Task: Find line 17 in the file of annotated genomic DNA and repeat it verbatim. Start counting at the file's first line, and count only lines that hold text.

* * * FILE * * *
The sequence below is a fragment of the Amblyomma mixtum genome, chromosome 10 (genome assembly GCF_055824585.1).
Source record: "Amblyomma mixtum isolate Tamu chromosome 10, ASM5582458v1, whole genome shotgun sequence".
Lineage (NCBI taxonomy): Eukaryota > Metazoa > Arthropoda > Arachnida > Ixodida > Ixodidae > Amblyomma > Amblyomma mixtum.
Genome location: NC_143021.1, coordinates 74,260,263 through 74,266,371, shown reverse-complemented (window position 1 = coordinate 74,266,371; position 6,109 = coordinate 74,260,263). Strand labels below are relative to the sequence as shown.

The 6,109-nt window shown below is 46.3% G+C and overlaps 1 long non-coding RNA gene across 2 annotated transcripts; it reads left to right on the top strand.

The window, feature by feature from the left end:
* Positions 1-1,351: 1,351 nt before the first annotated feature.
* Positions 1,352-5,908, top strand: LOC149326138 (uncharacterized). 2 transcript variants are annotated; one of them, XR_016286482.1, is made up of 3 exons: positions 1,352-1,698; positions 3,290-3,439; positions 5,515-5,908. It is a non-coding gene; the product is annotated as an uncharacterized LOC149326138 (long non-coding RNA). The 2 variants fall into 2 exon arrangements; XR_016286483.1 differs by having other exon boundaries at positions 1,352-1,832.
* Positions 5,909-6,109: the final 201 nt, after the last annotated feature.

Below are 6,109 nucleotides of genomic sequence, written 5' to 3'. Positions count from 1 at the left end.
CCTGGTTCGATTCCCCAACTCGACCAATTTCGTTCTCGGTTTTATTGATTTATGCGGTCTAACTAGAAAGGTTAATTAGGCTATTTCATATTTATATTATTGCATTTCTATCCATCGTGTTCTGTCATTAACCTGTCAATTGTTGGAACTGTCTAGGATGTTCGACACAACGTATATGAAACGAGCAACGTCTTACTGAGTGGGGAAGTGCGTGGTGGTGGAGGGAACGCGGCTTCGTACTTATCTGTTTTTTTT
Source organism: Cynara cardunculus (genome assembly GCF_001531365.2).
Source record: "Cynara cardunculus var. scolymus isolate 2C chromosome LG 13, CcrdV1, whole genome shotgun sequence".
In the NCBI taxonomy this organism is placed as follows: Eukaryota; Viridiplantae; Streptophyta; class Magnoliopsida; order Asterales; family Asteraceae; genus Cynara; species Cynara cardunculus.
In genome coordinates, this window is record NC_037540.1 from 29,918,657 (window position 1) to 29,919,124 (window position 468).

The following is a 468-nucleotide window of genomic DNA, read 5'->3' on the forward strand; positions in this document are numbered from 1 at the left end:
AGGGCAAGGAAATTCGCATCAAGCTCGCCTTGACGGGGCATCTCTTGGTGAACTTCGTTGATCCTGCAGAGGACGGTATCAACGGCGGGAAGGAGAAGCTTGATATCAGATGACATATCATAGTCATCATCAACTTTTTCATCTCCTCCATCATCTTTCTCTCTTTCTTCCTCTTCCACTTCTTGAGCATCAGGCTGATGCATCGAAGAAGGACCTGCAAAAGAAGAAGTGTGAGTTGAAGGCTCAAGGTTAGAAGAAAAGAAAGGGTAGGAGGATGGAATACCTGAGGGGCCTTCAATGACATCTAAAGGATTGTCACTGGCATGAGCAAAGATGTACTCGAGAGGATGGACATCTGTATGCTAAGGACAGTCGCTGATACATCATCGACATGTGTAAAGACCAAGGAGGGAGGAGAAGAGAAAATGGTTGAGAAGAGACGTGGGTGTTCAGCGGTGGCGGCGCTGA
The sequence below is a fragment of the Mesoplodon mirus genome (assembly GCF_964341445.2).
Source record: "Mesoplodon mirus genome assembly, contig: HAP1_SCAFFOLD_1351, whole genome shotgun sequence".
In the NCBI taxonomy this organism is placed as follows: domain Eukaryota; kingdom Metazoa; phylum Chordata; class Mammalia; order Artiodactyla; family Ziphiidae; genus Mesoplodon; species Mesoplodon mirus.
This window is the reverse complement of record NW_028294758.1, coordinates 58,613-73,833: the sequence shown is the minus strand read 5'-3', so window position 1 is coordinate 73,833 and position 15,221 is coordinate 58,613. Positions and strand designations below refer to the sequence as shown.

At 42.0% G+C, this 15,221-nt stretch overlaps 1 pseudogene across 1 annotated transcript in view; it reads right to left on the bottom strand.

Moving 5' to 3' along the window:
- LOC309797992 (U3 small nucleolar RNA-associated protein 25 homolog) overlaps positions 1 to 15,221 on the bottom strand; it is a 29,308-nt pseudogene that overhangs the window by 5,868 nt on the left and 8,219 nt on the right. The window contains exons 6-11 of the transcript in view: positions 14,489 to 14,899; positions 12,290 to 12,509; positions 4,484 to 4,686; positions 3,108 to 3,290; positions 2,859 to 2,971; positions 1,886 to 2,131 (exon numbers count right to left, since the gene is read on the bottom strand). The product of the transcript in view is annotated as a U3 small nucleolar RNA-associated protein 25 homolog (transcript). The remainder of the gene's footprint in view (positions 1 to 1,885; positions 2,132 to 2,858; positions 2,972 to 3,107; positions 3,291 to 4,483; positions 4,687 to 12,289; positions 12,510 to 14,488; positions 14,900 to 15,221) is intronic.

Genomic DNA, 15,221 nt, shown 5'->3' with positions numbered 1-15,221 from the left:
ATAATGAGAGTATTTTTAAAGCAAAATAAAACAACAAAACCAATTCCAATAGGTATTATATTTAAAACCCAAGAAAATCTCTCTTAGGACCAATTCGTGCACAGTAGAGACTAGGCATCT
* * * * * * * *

AGGGCAAGGAAATTCGCATCAAGCTCGCCTTGACGGGGCATCTCTTGGTGAACTTCGTTGATCCTGCAGAGGACGGTATCAACGGCGGGAAGGAGAAGCTTGATATCAGATGACATATCATAGTCATCATCAACTTTTTCATCTCCTCCATCATCTTTCTCTCTTTCTTCCTCTTCCACTTCTTGAGCATCAGGCTGATGCATCGAAGAAGGACCTGCAAAAGAAGAAGTGTGAGTTGAAGGCTCAAGGTTAGAAGAAAAGAAAGGGTAGGAGGATGGAATACCTGAGGGGCCTTCAATGACATCTAAAGGATTGTCACTGGCATGAGCAAAGATGTACTCGAGAGGATGGACATCTGTATGCTAAGGACAGTCGCTGATACATCATCGACATGTGTAAAGACCAAGGAGGGAGGAGAAGAGAAAATGGTTGAGAAGAGACGTGGGTGTTCAGCGGTGGCGGCGCTGA